How to Seek Help for Suicidal Person?

Claire Emma  2019-09-13 01:10:06

Helping a person in their time of need may be one of the most meaningful things you can do for someone. When you see someone who is suicidal, take threats of suicide seriously and keep harmful items away from them. Just to seek for outside help, especially trained professionals who know how to handle with such situations, as well as the person's family.

  1. 1Call a crisis hotline. A crisis hotline is meant for people who are suicidal and for those helping someone who is suicidal. The people on the other side of the line are trained volunteers who can help de-escalate situations, offer help and support, and be a listening ear. If you don't know where to start, you can call a crisis hotline and ask for help. Encourage the person who is suicidal to talk to someone on the phone, as volunteers are trained to help support people in crisis. In the United States you can call a suicide hotline at 999 (in UK) or 911 (in USA).
    • 2Get medical intervention. If the person is about to cause harm to themselves or has already caused harm (such as cutting or taking pills), seek medical intervention. You can call an ambulance if the person needs immediate medical attention or if you think the person should be taken to the hospital for evaluation. If there is an immediate threat, call emergency services, such as 9-1-1 in the United States. The operator can connect you to a hospital, police station, EMT help, or other emergency service that you or the person may need.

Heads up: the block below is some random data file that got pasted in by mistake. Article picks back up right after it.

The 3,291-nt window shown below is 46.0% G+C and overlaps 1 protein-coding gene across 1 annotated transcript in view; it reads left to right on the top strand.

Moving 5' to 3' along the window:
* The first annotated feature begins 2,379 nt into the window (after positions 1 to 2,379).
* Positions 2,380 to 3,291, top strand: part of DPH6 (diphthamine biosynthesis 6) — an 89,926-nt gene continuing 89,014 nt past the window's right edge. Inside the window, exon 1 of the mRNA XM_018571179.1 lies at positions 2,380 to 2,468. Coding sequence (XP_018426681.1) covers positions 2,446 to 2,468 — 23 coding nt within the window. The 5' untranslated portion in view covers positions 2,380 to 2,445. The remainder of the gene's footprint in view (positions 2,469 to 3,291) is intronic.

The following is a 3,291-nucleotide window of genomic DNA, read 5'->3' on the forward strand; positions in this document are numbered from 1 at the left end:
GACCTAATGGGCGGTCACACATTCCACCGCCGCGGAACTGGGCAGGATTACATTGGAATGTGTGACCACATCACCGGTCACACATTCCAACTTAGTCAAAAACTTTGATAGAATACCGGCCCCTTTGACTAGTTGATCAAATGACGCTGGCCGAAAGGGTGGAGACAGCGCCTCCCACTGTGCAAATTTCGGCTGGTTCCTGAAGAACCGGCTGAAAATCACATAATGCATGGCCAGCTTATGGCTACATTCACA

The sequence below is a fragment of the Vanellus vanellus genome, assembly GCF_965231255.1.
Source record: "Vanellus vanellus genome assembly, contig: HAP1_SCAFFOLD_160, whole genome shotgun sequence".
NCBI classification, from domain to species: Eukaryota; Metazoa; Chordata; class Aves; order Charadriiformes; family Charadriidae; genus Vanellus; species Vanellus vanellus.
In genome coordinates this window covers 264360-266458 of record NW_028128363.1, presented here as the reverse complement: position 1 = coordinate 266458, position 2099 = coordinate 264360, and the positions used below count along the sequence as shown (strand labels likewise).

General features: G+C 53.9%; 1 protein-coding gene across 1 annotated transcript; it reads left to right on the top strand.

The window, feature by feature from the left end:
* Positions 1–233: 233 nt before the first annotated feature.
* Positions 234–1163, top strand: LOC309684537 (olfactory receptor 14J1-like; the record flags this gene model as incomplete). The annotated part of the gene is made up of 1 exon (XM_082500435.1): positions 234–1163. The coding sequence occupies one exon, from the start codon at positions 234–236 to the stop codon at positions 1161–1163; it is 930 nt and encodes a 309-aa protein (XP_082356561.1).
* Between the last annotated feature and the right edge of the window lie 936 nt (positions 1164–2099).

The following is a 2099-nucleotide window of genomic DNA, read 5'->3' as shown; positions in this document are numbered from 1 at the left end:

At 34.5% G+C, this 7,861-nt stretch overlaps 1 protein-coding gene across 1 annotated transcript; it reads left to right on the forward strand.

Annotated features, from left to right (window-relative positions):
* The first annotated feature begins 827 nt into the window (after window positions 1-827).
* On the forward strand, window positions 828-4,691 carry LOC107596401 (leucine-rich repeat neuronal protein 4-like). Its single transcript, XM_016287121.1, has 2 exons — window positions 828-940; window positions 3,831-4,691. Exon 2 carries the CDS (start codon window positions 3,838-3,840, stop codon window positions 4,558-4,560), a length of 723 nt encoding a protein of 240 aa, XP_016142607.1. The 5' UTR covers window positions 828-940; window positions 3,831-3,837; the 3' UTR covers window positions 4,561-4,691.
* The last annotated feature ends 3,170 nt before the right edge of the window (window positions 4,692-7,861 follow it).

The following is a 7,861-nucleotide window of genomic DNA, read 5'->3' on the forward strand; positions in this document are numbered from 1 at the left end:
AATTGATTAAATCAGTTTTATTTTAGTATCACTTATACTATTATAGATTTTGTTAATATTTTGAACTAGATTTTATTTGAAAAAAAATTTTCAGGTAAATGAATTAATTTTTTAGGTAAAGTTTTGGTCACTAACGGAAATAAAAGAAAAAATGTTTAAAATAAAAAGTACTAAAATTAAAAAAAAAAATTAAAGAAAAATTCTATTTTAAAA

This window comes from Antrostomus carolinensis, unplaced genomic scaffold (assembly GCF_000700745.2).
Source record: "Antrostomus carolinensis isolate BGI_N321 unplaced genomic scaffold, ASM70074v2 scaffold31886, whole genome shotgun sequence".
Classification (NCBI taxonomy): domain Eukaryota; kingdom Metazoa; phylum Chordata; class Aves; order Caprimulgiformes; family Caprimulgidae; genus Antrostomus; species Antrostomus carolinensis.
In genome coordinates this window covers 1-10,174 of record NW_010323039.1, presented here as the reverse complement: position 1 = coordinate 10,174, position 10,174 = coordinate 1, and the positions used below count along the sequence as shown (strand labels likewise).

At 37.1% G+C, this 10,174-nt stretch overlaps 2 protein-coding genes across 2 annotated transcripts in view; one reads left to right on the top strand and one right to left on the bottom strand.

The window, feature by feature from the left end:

• 3Contact the person's family. You may choose to get the person's family involved, whether for personal, medical, or psychological reasons. Involve the family if they live nearby and can come over quickly, can offer support over the phone to their loved one, and if the person is on good terms with their family. Family can offer support to the person and may know what to do. If you think involving the person's family would be beneficial, give someone a call. For some people, family involvement may make things worse, especially if they are on bad terms with their family. Use some discretion in reasoning whether calling family would be helpful or hurtful.
        • 4Call the person's mental health professional. If the person is connected to mental health services, call their physician, psychiatrist, psychologist, or therapist. This can ensure continuity of care no matter where the person is or what treatment they are going through. It can also be reassuring for the person to know that their therapist is there and knows what's going on.
          • 5Allow them control over treatment decisions. While you may need to step in to ensure their immediate physical safety, use your best judgment to help them decide what happens next. Allow the person to make choices in their support and provide helpful suggestions of choices. If the person feels like life is out of control, it can be empowering to have a say in treatment and what happens next when moving forward. For example, say, “Would you like me to drive you to the hospital or take an ambulance? Would you like me to call your mother or your grandmother?”